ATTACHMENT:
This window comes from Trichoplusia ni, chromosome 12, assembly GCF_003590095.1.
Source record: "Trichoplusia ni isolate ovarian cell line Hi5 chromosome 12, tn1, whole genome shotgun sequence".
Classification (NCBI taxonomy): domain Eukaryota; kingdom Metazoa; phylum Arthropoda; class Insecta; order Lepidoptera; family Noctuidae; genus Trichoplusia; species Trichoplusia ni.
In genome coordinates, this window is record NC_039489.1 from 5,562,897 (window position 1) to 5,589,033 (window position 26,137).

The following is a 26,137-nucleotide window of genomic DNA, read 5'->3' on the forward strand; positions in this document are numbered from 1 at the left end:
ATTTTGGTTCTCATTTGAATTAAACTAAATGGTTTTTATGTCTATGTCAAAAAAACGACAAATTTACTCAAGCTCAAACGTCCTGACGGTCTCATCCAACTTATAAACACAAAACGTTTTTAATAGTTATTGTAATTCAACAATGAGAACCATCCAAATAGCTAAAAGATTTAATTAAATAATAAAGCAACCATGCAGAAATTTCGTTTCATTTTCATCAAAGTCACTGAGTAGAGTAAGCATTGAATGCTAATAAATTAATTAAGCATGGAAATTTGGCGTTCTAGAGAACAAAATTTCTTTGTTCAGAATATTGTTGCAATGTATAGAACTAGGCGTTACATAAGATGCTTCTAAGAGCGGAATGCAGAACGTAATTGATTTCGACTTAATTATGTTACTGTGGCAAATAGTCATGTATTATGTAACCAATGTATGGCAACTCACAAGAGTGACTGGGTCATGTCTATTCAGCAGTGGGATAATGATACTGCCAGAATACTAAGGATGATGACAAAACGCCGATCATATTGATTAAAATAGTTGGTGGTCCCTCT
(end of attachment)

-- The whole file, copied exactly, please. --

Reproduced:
This window comes from Trichoplusia ni, chromosome 12, assembly GCF_003590095.1.
Source record: "Trichoplusia ni isolate ovarian cell line Hi5 chromosome 12, tn1, whole genome shotgun sequence".
Classification (NCBI taxonomy): domain Eukaryota; kingdom Metazoa; phylum Arthropoda; class Insecta; order Lepidoptera; family Noctuidae; genus Trichoplusia; species Trichoplusia ni.
In genome coordinates, this window is record NC_039489.1 from 5,562,897 (window position 1) to 5,589,033 (window position 26,137).

The following is a 26,137-nucleotide window of genomic DNA, read 5'->3' on the forward strand; positions in this document are numbered from 1 at the left end:
ATTTTGGTTCTCATTTGAATTAAACTAAATGGTTTTTATGTCTATGTCAAAAAAACGACAAATTTACTCAAGCTCAAACGTCCTGACGGTCTCATCCAACTTATAAACACAAAACGTTTTTAATAGTTATTGTAATTCAACAATGAGAACCATCCAAATAGCTAAAAGATTTAATTAAATAATAAAGCAACCATGCAGAAATTTCGTTTCATTTTCATCAAAGTCACTGAGTAGAGTAAGCATTGAATGCTAATAAATTAATTAAGCATGGAAATTTGGCGTTCTAGAGAACAAAATTTCTTTGTTCAGAATATTGTTGCAATGTATAGAACTAGGCGTTACATAAGATGCTTCTAAGAGCGGAATGCAGAACGTAATTGATTTCGACTTAATTATGTTACTGTGGCAAATAGTCATGTATTATGTAACCAATGTATGGCAACTCACAAGAGTGACTGGGTCATGTCTATTCAGCAGTGGGATAATGATACTGCCAGAATACTAAGGATGATGACAAAACGCCGATCATATTGATTAAAATAGTTGGTGGTCCCTCT